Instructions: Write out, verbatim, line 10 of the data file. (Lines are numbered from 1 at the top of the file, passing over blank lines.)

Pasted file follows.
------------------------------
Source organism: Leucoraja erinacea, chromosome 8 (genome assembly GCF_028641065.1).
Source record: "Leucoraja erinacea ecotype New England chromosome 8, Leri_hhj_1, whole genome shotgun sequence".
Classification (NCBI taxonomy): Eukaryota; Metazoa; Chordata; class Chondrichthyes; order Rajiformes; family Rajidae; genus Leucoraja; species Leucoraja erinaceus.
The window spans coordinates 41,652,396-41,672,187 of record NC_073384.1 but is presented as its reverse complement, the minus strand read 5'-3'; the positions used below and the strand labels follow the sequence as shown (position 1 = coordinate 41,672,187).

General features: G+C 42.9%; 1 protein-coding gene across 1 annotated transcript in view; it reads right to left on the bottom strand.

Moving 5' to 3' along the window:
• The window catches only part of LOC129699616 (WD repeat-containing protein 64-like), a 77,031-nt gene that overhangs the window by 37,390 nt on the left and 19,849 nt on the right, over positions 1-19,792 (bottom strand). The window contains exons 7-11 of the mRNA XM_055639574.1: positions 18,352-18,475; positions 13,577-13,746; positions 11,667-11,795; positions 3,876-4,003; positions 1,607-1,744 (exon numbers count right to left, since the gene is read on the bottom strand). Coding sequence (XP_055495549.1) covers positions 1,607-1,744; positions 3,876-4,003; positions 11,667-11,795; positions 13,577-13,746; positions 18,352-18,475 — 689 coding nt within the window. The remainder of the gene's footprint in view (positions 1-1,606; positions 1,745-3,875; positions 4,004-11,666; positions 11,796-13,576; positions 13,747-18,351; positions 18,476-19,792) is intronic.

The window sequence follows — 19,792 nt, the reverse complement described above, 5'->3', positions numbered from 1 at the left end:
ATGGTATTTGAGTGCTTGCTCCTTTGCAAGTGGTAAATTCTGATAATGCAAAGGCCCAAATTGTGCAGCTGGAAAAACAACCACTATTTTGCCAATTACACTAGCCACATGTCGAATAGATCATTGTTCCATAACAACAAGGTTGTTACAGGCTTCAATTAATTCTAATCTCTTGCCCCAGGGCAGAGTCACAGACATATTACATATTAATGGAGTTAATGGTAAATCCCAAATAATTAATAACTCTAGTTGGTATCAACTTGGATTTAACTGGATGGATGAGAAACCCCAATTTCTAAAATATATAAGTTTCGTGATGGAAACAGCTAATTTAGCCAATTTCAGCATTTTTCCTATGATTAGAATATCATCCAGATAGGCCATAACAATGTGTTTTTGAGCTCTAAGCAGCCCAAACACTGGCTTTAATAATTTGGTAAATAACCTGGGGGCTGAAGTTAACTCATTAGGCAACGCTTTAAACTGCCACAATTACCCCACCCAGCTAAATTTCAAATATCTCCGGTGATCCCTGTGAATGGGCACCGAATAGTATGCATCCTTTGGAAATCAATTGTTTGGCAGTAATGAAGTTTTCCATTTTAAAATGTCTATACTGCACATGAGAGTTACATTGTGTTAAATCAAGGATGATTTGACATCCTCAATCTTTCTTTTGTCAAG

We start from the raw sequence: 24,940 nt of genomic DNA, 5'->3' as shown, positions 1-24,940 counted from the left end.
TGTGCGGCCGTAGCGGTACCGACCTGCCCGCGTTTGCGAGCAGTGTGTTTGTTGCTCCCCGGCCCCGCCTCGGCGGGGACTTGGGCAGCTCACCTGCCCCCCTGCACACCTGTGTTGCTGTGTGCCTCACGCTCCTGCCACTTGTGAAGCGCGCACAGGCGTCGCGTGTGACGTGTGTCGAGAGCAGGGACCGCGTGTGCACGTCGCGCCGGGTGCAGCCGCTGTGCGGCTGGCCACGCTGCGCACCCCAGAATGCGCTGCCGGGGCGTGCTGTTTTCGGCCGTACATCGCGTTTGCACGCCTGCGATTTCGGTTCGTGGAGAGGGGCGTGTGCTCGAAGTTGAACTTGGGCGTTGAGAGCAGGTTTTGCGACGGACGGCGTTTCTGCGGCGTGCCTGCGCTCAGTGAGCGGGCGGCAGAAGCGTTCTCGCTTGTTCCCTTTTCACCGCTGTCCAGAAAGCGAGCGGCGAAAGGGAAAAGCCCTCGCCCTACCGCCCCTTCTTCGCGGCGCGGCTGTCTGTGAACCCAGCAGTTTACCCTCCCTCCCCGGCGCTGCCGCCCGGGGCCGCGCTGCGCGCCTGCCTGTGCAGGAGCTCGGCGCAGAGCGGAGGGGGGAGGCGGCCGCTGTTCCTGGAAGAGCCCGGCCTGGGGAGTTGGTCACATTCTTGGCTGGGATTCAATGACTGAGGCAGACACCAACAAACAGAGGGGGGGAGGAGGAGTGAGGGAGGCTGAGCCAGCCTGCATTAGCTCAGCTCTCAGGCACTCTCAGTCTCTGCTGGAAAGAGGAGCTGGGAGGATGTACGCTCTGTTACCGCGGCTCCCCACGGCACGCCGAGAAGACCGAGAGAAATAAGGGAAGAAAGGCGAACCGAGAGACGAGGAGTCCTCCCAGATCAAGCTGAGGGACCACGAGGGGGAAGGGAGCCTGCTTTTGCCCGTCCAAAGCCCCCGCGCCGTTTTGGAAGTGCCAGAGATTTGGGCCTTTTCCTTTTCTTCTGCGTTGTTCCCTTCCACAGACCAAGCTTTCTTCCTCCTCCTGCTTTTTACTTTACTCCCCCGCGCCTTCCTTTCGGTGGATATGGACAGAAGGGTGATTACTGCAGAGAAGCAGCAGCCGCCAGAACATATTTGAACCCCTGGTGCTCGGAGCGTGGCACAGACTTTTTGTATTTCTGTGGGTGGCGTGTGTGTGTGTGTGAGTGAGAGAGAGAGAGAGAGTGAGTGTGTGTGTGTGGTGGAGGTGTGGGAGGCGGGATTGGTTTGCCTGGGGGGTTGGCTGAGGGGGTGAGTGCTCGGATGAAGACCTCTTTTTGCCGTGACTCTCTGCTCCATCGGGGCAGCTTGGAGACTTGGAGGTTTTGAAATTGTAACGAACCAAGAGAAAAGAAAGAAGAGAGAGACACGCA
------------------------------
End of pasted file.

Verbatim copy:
We start from the raw sequence: 24,940 nt of genomic DNA, 5'->3' as shown, positions 1-24,940 counted from the left end.